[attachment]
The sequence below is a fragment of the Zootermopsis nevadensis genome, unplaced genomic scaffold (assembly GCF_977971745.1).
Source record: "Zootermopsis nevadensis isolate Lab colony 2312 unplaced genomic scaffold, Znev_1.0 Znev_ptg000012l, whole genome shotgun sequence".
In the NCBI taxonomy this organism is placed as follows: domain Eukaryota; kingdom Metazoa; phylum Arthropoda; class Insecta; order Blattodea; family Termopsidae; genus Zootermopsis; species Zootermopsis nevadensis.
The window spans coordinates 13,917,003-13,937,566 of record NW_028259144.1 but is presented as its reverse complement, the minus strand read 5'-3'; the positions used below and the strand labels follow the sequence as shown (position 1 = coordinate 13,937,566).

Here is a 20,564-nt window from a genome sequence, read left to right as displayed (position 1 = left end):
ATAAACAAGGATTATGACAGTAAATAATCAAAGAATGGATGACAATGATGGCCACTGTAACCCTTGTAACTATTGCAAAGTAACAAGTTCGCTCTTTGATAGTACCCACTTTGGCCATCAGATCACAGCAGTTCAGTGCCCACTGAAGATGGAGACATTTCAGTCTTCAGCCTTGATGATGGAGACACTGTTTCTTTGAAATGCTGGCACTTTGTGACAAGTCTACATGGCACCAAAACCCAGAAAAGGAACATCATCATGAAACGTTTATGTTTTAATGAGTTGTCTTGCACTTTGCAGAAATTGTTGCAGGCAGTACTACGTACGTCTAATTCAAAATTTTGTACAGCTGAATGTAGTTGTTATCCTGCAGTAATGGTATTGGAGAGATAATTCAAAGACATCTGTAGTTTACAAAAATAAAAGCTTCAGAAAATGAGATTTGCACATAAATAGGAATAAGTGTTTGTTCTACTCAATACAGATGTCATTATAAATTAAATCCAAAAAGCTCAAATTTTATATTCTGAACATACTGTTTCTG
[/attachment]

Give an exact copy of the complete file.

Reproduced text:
The sequence below is a fragment of the Zootermopsis nevadensis genome, unplaced genomic scaffold (assembly GCF_977971745.1).
Source record: "Zootermopsis nevadensis isolate Lab colony 2312 unplaced genomic scaffold, Znev_1.0 Znev_ptg000012l, whole genome shotgun sequence".
In the NCBI taxonomy this organism is placed as follows: domain Eukaryota; kingdom Metazoa; phylum Arthropoda; class Insecta; order Blattodea; family Termopsidae; genus Zootermopsis; species Zootermopsis nevadensis.
The window spans coordinates 13,917,003-13,937,566 of record NW_028259144.1 but is presented as its reverse complement, the minus strand read 5'-3'; the positions used below and the strand labels follow the sequence as shown (position 1 = coordinate 13,937,566).

Here is a 20,564-nt window from a genome sequence, read left to right as displayed (position 1 = left end):
ATAAACAAGGATTATGACAGTAAATAATCAAAGAATGGATGACAATGATGGCCACTGTAACCCTTGTAACTATTGCAAAGTAACAAGTTCGCTCTTTGATAGTACCCACTTTGGCCATCAGATCACAGCAGTTCAGTGCCCACTGAAGATGGAGACATTTCAGTCTTCAGCCTTGATGATGGAGACACTGTTTCTTTGAAATGCTGGCACTTTGTGACAAGTCTACATGGCACCAAAACCCAGAAAAGGAACATCATCATGAAACGTTTATGTTTTAATGAGTTGTCTTGCACTTTGCAGAAATTGTTGCAGGCAGTACTACGTACGTCTAATTCAAAATTTTGTACAGCTGAATGTAGTTGTTATCCTGCAGTAATGGTATTGGAGAGATAATTCAAAGACATCTGTAGTTTACAAAAATAAAAGCTTCAGAAAATGAGATTTGCACATAAATAGGAATAAGTGTTTGTTCTACTCAATACAGATGTCATTATAAATTAAATCCAAAAAGCTCAAATTTTATATTCTGAACATACTGTTTCTG